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A Beginner's Guide to Camping Tents


Depending on the size of your group and their requirements, you must select what suits your needs best. With the drastic rise in the number of travel bloggers, travel equipment has also changed. Camping gear are now coming with modifications to take your camping to another level. For those not familiar, we've published a list of camping tents to understand and choose from. All these tents have their own perks and disadvantages. Read on find out what suits you best:

 


Ridge Tents


This A-style shape features two poles at both ends and across pole that holds it up. Simple and easy to pitch, it's an ideal option for beginners. But there are also certain drawbacks - since the fabric slopes spread out, there is not much headspace. You can opt for bigger sizes but you will still face the space problem due to its design. This one is best if you are looking mostly for shade to doze off in.

 

Dome Tents


Especially popular lately, the head of the tent features two-three tubular frames passing through the center that gives it enough of ground and headspace to move about easily. Also easy to pitch, these are usually made in freestanding styles so can be moved around easily. Some options are also available in inflatable styles so all you need to do is peg the corners, then the built-in compressor sets the tent itself. The design is also sturdy against strong winds as the frame runs beneath the fabric, as opposed to the ridge tents which usually have the frame outside.

 

Tepees

The most traditional style is built like a bell, with tubes spreading out towards the ground. Although obsolete these days due to the availability of better options, these were quite popular back in the day and were usually seen in scout campsites. Tepees were ideal camping gear earlier as these could stand the most terrible weather conditions remarkably.


Geodesic Tents



An excellent option for rougher conditions, geodesic tents have frames where tubes intersect each other to form numerous triangles. The supporting framework is the reason that makes it a sturdy choice for expeditions to extreme areas like mountain ranges on high altitudes. Needless to mention, the design also makes up for the space inside the tent. Bigger sizes are also available to accommodate two.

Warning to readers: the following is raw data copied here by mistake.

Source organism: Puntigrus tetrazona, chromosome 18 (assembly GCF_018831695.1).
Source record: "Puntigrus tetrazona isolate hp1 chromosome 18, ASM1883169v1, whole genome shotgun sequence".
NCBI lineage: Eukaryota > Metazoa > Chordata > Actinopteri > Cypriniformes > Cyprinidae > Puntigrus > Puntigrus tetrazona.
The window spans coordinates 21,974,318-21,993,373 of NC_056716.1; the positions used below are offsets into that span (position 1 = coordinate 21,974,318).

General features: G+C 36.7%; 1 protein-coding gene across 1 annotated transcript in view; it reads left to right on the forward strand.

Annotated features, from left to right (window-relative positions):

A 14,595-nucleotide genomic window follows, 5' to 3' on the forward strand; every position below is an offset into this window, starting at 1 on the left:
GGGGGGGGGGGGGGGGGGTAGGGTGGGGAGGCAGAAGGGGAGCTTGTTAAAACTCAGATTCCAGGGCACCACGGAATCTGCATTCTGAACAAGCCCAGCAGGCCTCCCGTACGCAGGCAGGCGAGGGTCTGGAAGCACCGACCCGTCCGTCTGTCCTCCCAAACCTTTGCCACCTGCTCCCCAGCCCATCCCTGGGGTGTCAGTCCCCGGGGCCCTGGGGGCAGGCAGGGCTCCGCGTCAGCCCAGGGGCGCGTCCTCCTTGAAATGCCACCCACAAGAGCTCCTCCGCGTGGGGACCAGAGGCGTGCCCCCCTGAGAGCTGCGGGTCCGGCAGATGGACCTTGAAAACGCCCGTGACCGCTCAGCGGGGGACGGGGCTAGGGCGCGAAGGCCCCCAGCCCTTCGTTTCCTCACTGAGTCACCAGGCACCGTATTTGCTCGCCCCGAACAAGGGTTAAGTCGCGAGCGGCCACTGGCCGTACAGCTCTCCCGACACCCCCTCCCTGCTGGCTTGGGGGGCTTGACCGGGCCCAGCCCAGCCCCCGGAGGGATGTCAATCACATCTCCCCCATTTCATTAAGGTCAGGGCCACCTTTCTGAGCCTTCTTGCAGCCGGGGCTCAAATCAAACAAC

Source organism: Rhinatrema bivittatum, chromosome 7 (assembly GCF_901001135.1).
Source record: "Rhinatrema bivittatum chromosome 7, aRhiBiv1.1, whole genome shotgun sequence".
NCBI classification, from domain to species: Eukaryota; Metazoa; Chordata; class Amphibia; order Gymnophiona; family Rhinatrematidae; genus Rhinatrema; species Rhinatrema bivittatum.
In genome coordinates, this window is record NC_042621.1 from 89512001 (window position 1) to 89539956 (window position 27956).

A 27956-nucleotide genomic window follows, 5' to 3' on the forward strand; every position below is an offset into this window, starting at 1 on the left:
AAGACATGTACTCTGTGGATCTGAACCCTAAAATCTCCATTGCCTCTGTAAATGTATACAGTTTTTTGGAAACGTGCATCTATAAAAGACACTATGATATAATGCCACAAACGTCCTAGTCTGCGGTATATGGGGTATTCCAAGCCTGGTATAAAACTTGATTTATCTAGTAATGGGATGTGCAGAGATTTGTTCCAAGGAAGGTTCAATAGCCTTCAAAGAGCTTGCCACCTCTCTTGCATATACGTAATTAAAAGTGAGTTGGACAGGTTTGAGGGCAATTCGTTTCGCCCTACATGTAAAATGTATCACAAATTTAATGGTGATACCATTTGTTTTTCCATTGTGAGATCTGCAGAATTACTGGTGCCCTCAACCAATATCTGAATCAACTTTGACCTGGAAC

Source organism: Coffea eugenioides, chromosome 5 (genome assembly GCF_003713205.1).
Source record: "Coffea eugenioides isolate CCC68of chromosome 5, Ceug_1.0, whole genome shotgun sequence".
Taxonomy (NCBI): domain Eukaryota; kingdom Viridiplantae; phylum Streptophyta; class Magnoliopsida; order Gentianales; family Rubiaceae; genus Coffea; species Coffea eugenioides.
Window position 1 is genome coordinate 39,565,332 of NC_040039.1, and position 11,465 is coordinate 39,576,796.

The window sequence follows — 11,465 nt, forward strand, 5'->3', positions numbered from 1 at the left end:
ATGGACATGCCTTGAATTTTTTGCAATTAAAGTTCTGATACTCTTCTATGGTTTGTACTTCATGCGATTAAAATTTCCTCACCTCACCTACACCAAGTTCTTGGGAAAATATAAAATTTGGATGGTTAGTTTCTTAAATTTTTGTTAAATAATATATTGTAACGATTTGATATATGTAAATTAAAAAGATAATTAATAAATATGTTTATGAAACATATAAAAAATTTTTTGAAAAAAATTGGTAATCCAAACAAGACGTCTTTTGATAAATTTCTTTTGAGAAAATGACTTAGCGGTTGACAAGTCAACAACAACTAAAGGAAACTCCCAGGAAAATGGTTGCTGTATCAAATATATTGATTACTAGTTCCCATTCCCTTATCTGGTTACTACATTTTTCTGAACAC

Folding Campers


Traveling in an RV is a dream for many but it also comes with its own drawbacks. For such travelers, folding campers can be a feasible option as these are to be attached to the vehicle with no need of pegging. These are available in many sizes and can provide enough room for a family or group to hang out together.

 

Trailer Tents

Somewhat similar to folding campers as these are also made to attach with a vehicle, however, these need to be pegged for support. These are extremely beneficial when you just want to take a good feel of the weather from outside the vehicle. The awning-like design provides shade against sunlight and downpour.

 

Tunnel Tents

Especially made for large groups and families, they have tubular framework set in series like a tunnel, which provides abundant headroom inside. The sturdy frame provides good stability in bad weather, however, heavy rain may become a problem as the water may accumulate on the top. Another setback of this tent is its weight. Due to the extensive framework, this style is fairly heavy to carry, and only good to take along if you are traveling in a vehicle.

 

Multi-room Tents



Another ideal choice for large groups, this style features pod-style rooms for some extra space and privacy. But they also these come with some problems that you might want to consider before buying. The extensive framework means you need a good spacious spot to pitch as these take large footprints. Furthermore, the framework also adds to its weight only making it possible to travel with it in a vehicle.


Things to Remember:

While traveling, it's a very good idea to carry along as little luggage as possible. You don't want to lag and fall behind on schedule or tire yourself out due to lugging around extra weight. So choose a camp that easy to pitch, has enough space and weighs less.

Always pay attention to the tent's material. There are many options available in the market to accommodate your needs. Cotton, lycra, PVC and polyester are some of the most popular options. And in the case of cotton, make sure to weather your tent before your camping trip.

Go for tents with enough ventilation holes to prevent condensation and keep it from getting too stuffy.

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